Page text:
Guardrails are intended to keep motorists and passengers safe from careening into embankments, bridge parapets, signs, lights, signal supports, boulders, utility poles, drainage ditches, trees or bodies of water more than two feet deep.
Generally, they do a good job. Cable guardrails, also sometimes referred to as cable barriers, installed on Florida’s turnpike and I-75 on Alligator Alley served to slash the number of canal crashes along those roads significantly, according to reports.
But now, there is concern that new Alligator Alley guardrails will harm motorists, accident victims, workers and emergency responders.
The Florida Department of Transportation (FDOT) has dedicated $18 million to installing guardrails along a 100-mile stretch of Alligator Alley. This is the part of I-75 that passes through the Everglades and the primary east-west corridor across the southern portion of the Sunshine State.
The idea is to keep drivers out of canals in the Everglades that reach 40 feet in depth.
But there are problems.
First, the Florida Highway Patrol has said that with the guardrail in place, there is not enough room to make traffic stops. So if a driver is speeding or engaged in some other reckless behavior, a deputy may have little choice but to let the driver go because the deputy can’t safely pull the driver over.
Inevitably, people are going to find out about this, which could embolden dangerous drivers who believe there will be no retribution and potentially cause more wrecks.
Firefighter and EMS workers who rely on that grassy shoulder to get to an accident scene when traffic on the alley is backed up say they will not have adequate room to quickly get to the scene. They will essentially be stuck behind all of the other stopped traffic. Such delays could have disastrous results because in the aftermath of a car accident, sometimes seconds count.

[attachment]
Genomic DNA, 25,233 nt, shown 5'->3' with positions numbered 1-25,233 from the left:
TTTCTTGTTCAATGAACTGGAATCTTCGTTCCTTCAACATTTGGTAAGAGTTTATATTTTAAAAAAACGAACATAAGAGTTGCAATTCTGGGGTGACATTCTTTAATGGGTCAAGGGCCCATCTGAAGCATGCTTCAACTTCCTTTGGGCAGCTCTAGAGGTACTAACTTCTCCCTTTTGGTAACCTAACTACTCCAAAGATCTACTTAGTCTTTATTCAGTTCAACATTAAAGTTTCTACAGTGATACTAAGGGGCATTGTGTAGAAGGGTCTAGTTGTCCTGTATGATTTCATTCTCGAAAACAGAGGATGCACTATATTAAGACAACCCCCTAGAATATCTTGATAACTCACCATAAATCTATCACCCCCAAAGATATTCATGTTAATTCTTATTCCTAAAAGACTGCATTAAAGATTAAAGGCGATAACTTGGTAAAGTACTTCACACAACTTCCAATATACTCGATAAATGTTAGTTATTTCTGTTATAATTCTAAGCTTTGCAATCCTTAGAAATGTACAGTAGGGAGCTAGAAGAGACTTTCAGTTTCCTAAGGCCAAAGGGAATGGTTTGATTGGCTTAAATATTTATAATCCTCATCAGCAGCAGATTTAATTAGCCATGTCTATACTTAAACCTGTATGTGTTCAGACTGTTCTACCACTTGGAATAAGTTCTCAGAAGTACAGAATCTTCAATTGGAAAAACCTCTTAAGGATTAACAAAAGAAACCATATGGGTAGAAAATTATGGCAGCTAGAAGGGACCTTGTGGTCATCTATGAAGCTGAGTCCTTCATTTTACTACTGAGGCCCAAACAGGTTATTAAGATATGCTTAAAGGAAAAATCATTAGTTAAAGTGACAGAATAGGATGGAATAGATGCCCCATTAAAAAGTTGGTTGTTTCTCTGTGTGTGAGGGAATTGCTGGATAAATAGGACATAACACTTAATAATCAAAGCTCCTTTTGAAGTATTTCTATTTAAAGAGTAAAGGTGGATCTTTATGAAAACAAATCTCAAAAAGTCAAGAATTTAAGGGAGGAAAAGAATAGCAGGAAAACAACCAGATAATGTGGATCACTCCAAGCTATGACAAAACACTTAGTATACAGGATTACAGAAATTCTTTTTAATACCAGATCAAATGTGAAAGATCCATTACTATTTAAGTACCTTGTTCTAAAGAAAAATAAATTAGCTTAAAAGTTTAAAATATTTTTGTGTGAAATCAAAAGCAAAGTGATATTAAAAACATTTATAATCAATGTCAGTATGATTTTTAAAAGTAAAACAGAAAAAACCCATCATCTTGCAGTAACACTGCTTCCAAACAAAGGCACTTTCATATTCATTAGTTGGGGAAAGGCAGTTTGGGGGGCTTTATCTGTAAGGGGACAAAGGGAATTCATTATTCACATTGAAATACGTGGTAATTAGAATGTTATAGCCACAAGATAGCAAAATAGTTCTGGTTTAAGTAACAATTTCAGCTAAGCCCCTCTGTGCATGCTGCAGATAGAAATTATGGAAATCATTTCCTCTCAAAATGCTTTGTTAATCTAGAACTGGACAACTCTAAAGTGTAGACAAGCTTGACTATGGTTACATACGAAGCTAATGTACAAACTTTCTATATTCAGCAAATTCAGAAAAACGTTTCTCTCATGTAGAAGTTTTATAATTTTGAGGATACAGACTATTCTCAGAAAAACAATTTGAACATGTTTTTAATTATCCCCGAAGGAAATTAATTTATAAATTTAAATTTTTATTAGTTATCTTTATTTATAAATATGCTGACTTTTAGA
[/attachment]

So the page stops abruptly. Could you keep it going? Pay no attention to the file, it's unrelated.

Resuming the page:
Beyond that, tow truck drivers say they won’t be able to get to accident scenes either. The guardrails will be in their way, preventing a response. That’s going to mean car accident clean-up times will increase exponentially.
An FDOT spokesperson responded to an inquiry from a reporter at NBC-2, and said while the agency is sensitive to the possible safety risks, it still has reason to believe the project is going to serve its purpose of keeping drivers out of that canal.
Three years ago, The Sun-Sentinel took a look at canal crashes off Alligator Alley, and noted that before those cable barriers, it was a significant problem.
More than $100 million was spent on that project over the course of 10 years. From 1995 to 1999, there were 14 people killed in 56 canal crashes on Alligator Alley. Fast-forward to 2007 to 2011, after the installation of the guardrails. During that time frame, there were just two canal crashes, and each involved one fatality.
Of course, these systems aren’t foolproof and they won’t prevent every car from every situation in which it could end up in the water. But it does seem to dramatically reduce it.
Call Associates and Bruce L. Scheiner, Attorneys for the Injured, at 1-800-646-1210.
Critics: Alligator Alley guardrails will dent safety records, May 2, 2016, NBC-2
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